AKRON, Ohio — It’s been more than a week since the city of Akron asked residents to call police on each other if they see their neighbors violating the newly implemented COVID-19 restrictions.
And citizens have responded almost daily.
At least a dozen complaints have been called into Akron police dispatchers. While officers have responded to each call, none have led to any citations.
The restrictions limit households to no more than six non-family members. They also require people inside their homes to wear masks when a non-resident is nearby and unable to maintain 6-feet distances while in the same room.
According to the law, passed by the City Council on Nov. 16, police will only make referrals to health department officials, who then can conduct their own investigation to determine if a citation should be issued to the homeowner.
The penalty could be a $250 fine. The day coincides with the holiday season and, if not extended, expires after 30 days.
3News Investigates requested Akron police release the audio recordings of the calls and reports generated by residents.
In one call, a man says a woman visiting the Summit Ridge Apartments last week on Independence Avenue was not wearing a mask while in the lobby.
He feared the woman could spread the virus to his elderly mother.
“We have an individual standing here inside the building without a mask on,” the man said in the call. “We just got a notice that someone has contracted COVID-19 that lives in the building.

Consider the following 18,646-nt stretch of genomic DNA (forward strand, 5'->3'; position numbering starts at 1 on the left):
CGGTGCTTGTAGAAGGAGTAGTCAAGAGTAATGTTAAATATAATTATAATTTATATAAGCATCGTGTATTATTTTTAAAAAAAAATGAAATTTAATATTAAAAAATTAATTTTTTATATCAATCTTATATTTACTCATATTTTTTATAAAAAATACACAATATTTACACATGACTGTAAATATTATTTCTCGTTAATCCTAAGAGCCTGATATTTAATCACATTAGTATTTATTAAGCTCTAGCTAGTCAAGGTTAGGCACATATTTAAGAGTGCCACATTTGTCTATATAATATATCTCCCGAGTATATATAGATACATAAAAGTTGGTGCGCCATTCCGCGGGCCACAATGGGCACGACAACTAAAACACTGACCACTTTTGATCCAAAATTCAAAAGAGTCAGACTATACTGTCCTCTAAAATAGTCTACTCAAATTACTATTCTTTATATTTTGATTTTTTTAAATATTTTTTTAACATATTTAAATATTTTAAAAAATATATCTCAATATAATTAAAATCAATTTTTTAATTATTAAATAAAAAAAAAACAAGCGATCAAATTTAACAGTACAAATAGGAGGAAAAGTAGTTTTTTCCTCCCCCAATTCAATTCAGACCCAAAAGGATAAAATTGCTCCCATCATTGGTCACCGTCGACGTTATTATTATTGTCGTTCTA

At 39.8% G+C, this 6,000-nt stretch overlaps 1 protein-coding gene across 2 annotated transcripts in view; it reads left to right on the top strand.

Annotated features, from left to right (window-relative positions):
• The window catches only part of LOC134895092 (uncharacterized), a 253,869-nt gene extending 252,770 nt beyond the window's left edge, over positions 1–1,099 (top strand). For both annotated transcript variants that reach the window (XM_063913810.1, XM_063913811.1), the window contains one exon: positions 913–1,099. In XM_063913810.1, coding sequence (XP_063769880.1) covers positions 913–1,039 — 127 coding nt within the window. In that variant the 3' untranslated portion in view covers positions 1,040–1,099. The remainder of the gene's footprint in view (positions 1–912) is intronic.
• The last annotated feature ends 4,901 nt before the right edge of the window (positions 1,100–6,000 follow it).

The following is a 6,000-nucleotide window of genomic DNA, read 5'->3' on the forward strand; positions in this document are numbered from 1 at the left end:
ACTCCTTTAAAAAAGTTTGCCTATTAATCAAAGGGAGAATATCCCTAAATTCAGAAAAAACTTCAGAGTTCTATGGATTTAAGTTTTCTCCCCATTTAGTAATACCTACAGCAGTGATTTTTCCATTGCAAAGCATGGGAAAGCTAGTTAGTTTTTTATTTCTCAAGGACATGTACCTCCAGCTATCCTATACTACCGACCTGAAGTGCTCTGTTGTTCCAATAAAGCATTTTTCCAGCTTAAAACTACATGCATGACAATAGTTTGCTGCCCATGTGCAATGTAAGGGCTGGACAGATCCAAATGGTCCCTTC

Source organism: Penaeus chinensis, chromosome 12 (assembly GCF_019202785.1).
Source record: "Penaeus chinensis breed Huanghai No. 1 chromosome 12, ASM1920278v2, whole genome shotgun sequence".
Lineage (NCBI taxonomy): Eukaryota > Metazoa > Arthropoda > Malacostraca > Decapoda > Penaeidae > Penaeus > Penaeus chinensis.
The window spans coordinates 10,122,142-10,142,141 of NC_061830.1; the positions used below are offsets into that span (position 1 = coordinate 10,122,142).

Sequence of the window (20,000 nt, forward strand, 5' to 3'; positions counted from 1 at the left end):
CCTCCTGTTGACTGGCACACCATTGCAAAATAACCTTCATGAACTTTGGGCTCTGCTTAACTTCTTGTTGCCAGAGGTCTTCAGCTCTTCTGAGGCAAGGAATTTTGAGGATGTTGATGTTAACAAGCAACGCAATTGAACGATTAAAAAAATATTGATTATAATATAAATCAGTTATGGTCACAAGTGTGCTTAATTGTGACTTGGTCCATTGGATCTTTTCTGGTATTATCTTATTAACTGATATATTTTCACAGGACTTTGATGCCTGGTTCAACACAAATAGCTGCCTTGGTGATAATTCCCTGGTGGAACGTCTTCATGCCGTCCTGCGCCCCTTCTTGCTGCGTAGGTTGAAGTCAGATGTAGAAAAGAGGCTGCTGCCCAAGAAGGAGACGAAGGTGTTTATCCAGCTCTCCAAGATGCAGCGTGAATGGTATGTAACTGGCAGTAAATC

“I told her she needs to have a mask on to stand in the building. She says she doesn’t have COVID-19. Well, I have a 97-year-old mother who doesn’t need it. So, I need somebody to come out here and instruct her.”
Police responded but the mask-less woman was gone.
Lt. Michael Miller said the call is similar to the others; officers have yet to witness any blatant violations.
“Our goal is to come have a very friendly conversation on how we can enhance safety,” Miller said. “We’re not responding to these calls with a strong arm. Essentially, [we’re] hoping that we can exchange information, provide some, and hopefully, keep everyone safe.”
In another call last week, a Clinton Avenue resident complained about a neighbor who he believed had too many visitors from out of state.
“My neighbors next door they had a group of people from Pennsylvania,” he told a dispatcher.
“How many people are there?” he’s asked by a dispatcher.
“There’s more than 6 people in there. They’re all staying there.”
The law came as Summit County, and the rest of Ohio, saw a surge in Covid-19 cases in late October and into November. According to the latest figures, there have been 13,574 coronavirus cases and 320 deaths in Summit County.
In the past month, the county has seen an extended spike in cases, from a 7-day average of 33 in October to 245 cases in a week-span earlier this month. Gov. Mike DeWine has blamed informal gatherings in homes as a major contributor to cases.
Akron police say they expect more large gatherings as Christmas approaches.
“Obviously, Thanksgiving being a pillar holiday of this year, people look forward to family,” Miller said. “We try to strike a balance with understanding.”